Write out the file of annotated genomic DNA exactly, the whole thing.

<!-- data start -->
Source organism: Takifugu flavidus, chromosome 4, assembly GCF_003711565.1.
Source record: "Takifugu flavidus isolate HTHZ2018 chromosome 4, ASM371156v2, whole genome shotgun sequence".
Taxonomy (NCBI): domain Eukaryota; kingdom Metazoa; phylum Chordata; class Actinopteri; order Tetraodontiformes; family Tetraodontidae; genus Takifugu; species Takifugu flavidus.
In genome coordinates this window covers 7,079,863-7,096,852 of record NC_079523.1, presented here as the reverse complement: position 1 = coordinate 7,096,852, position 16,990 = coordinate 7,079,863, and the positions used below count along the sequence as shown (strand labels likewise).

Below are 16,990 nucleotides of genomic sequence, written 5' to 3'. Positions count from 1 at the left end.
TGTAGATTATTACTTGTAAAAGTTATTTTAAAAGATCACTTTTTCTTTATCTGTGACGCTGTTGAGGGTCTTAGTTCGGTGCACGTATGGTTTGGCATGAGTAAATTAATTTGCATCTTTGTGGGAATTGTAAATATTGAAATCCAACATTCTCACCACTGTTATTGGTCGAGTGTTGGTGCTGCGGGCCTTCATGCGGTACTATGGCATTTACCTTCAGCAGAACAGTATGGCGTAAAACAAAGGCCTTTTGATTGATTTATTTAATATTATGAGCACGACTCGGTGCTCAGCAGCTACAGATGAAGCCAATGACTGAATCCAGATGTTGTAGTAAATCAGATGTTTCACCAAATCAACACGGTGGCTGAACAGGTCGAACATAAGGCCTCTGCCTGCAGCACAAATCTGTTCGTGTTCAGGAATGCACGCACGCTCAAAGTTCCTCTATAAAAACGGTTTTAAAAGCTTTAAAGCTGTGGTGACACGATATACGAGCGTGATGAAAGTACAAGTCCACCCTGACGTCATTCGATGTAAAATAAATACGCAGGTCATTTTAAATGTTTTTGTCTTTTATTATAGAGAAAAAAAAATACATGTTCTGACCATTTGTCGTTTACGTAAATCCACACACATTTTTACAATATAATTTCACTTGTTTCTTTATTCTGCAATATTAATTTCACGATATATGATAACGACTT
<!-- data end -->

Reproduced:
Source organism: Takifugu flavidus, chromosome 4, assembly GCF_003711565.1.
Source record: "Takifugu flavidus isolate HTHZ2018 chromosome 4, ASM371156v2, whole genome shotgun sequence".
Taxonomy (NCBI): domain Eukaryota; kingdom Metazoa; phylum Chordata; class Actinopteri; order Tetraodontiformes; family Tetraodontidae; genus Takifugu; species Takifugu flavidus.
In genome coordinates this window covers 7,079,863-7,096,852 of record NC_079523.1, presented here as the reverse complement: position 1 = coordinate 7,096,852, position 16,990 = coordinate 7,079,863, and the positions used below count along the sequence as shown (strand labels likewise).

Below are 16,990 nucleotides of genomic sequence, written 5' to 3'. Positions count from 1 at the left end.
TGTAGATTATTACTTGTAAAAGTTATTTTAAAAGATCACTTTTTCTTTATCTGTGACGCTGTTGAGGGTCTTAGTTCGGTGCACGTATGGTTTGGCATGAGTAAATTAATTTGCATCTTTGTGGGAATTGTAAATATTGAAATCCAACATTCTCACCACTGTTATTGGTCGAGTGTTGGTGCTGCGGGCCTTCATGCGGTACTATGGCATTTACCTTCAGCAGAACAGTATGGCGTAAAACAAAGGCCTTTTGATTGATTTATTTAATATTATGAGCACGACTCGGTGCTCAGCAGCTACAGATGAAGCCAATGACTGAATCCAGATGTTGTAGTAAATCAGATGTTTCACCAAATCAACACGGTGGCTGAACAGGTCGAACATAAGGCCTCTGCCTGCAGCACAAATCTGTTCGTGTTCAGGAATGCACGCACGCTCAAAGTTCCTCTATAAAAACGGTTTTAAAAGCTTTAAAGCTGTGGTGACACGATATACGAGCGTGATGAAAGTACAAGTCCACCCTGACGTCATTCGATGTAAAATAAATACGCAGGTCATTTTAAATGTTTTTGTCTTTTATTATAGAGAAAAAAAAATACATGTTCTGACCATTTGTCGTTTACGTAAATCCACACACATTTTTACAATATAATTTCACTTGTTTCTTTATTCTGCAATATTAATTTCACGATATATGATAACGACTT